• Dangit, Cole…now I’m going to be biting my nails until that review posts. LOL (Perfect timing, though – the sequel comes out on the 6th! lol)


        • I know Lori! That’s one of the reasons I decided to go ahead and review it. I’ve wanted to read it a long time now and I’m excited about the sequel.

          Don’t worry! I’m liking it 🙂

  • It was a good read. A fresh idea, well worked out. I did wonder about Alex’s job though, why stay in that dead end job?

    Thanks for the review Cole


      Damon mentions in the last chapter that Alex is going to quit his job as soon as his house sells. 😉

      *** /SPOILER ALERT ***

      Glad you enjoyed the book!

        • Same reason a lot of us get stuck in dead-end jobs: Start working there, hate it, swear you’re going to quit, then suddenly five years have gone by and you’re still there. (depressing, isn’t it?)

          Lori…thankful every day to be OUT of that particular rut

  • Great job with the review, Cole.

    LA Witt is one of my favorite authors and I think this is her best work to date. It’s a fabulous, fabulous book. Well-written, a unique and original twist on both shape-shifting and transgender issues, a thorough and thoughtful exploration of the concept, wonderfully human and complex characters, deft and subtle world-building – I really can’t say enough good things about this book.

    • Hi Kiracee,

      “I really can’t say enough good things about this book.”

      I agree! You can see how much thought that Lori put into this story, and how much compassion he has for the subject. That is what makes this book succeed. I think it is a book that everyone should read!

      This is also why Lori is one of my favorite authors as well. I’ve read most of her books (but, not all) and there is always a thread of compassion and depth of the psychological dynamics between the characters.

  • Wow, great review Cole! :bravo:

    Shifting between genders, so simple and obvious… why hasn’t this been done before? I guess it speaks to the challenge of doing it well and perhaps to our sensitivity to how serious a topic it is.

    I will definately be getting this. I am intrigued by the topic and I like stories where the psychology of the situation is addressed.

    Thanks Cole for the great review 😀

    Thanks L.A. for a unique and relevant story!!

    • Thanks Reg!

      “Shifting between genders, so simple and obvious… why hasn’t this been done before? I guess it speaks to the challenge of doing it well and perhaps to our sensitivity to how serious a topic it is.”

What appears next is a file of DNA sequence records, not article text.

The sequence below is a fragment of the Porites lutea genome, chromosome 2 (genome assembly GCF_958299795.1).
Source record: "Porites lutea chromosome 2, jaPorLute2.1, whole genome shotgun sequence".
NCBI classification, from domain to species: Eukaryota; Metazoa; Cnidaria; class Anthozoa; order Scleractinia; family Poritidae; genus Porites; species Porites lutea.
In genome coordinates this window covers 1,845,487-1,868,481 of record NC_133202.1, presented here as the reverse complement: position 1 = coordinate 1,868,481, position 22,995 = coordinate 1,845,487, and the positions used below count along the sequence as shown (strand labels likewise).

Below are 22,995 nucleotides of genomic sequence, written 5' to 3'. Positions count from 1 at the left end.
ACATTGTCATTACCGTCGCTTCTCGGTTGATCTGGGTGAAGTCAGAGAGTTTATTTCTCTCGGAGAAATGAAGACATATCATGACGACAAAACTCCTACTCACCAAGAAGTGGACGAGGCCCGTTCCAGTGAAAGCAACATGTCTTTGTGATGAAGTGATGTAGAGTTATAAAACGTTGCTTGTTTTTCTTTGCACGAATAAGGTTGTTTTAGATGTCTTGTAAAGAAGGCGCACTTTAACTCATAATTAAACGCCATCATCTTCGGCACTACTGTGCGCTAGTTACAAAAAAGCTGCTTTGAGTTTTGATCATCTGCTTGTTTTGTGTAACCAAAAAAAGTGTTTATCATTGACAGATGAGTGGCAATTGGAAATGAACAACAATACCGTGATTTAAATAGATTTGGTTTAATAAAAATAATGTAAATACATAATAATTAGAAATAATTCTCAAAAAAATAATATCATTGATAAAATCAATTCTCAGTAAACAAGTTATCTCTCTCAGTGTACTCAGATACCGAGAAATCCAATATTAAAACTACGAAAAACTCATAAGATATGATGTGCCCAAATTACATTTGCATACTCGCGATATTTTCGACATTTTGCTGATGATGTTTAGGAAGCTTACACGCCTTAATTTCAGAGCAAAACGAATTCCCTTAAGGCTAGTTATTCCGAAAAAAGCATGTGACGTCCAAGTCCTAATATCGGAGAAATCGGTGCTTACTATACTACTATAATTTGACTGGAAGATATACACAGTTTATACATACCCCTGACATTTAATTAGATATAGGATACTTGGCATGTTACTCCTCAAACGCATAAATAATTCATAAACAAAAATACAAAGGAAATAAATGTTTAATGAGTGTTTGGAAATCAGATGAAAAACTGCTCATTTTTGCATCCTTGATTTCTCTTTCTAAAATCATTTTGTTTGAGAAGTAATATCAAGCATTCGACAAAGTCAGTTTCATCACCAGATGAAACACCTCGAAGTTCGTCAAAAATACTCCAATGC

That’s what is great about this book — it is a simple idea that is done with a lot of sincerity, compassion and depth of thought. I really think you’ll enjoy this one 🙂

  • Cole,

    Thank you for a lovely review! And I can certainly understand why some readers may have disagreed with the book being categorized as a romance. To be honest, I’m not even 100% sure how to categorize it, but I would agree with you that it’s a love story.

    As Wave said, I’m glad to hear the story resonated with you, and I hope it’s resonated with readers the same way.

    Lori (L.A. Witt)

    • Hi Lori.

      Thanks for your comment, first of all. I thought this book was incredibly romantic, but you’re right that this may not be considered a “romance.” I think viewing it as a Love Story works all around.

      I hope that people read this, even if it may not to be to their taste. I think that there is a lot of pigeonholing in this genre (archetypes of characters, etc.) and it is nice to see a book about people who defy classification, who are fluid, which makes who they are as people most important. If you can’t say that this is a X or X book, then what do you have? Simply a book about the characters. I like that.

  • As you know Cole, I also read this book. When we discussed it I suggested that you might be the right person to review Static since you are empathetic to certain elements within the story. An excellent job on the review Cole and one of your best, if not your best review.

    I’m sure L.A. will be relieved that Static resonated with you. When I talked to her recently after I read the book, I indicated that I wasn’t sure if it would be reviewed on the site since we had never (to my knowledge) reviewed a book about a transgendered protagonist. I also indicated that reviewing books about trans individuals was definitely not going to be the norm here since this site is for books about gay men.

    I hope other readers do get the book because not only is it unusual, but it’s also engrossing and may be her best work to date.

    • Thank you Wave. I definitely appreciate the praise. This was a challenging review to write, but they are always the best ones in the end, aren’t they? The book definitely spoke to me, so I had a great time writing the review.

      “I also indicated that reviewing books about trans individuals was definitely not going to be the norm here since this site is for books about gay men.”

      This may be difficult to address without giving away spoilers, but your comment is one of the things I found interesting about this book. The most I can probably say is that there is only on page m/m intimacy and sex, which is why this qualifies. It might be difficult for an author to really address this subject and stay within the general accepted guidelines of m/m without damaging the integrity of the message within. The paranormal aspect allowed for this, but you’re right in that that might rarely be the case. That is also considering that there are even any more books that explore this subject in this genre.

      I agree that this is probably her best work to date. It is also most likely my favorite of hers. It sure makes me interesting in what she’ll write in the future!


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26, male, gay, baker, knitter, sometimes writer, and voracious reader of all things | contact me: cole.riann[at]